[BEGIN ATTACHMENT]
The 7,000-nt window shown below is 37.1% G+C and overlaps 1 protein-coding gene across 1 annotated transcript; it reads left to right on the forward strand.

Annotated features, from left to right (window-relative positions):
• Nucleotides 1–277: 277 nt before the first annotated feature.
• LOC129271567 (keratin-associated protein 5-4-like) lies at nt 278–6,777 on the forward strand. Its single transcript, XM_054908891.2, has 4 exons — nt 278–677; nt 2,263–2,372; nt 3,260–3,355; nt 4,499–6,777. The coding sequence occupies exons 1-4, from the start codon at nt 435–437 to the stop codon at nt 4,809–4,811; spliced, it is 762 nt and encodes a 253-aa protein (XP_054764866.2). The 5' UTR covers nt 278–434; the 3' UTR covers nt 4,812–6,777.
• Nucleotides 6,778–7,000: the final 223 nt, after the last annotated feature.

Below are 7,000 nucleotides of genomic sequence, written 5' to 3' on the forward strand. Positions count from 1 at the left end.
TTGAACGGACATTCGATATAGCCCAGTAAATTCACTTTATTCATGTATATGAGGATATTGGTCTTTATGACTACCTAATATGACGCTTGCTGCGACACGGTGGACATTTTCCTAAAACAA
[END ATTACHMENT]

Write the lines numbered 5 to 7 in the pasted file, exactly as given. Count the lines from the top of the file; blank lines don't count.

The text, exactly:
• Nucleotides 6,778–7,000: the final 223 nt, after the last annotated feature.

Below are 7,000 nucleotides of genomic sequence, written 5' to 3' on the forward strand. Positions count from 1 at the left end.
TTGAACGGACATTCGATATAGCCCAGTAAATTCACTTTATTCATGTATATGAGGATATTGGTCTTTATGACTACCTAATATGACGCTTGCTGCGACACGGTGGACATTTTCCTAAAACAA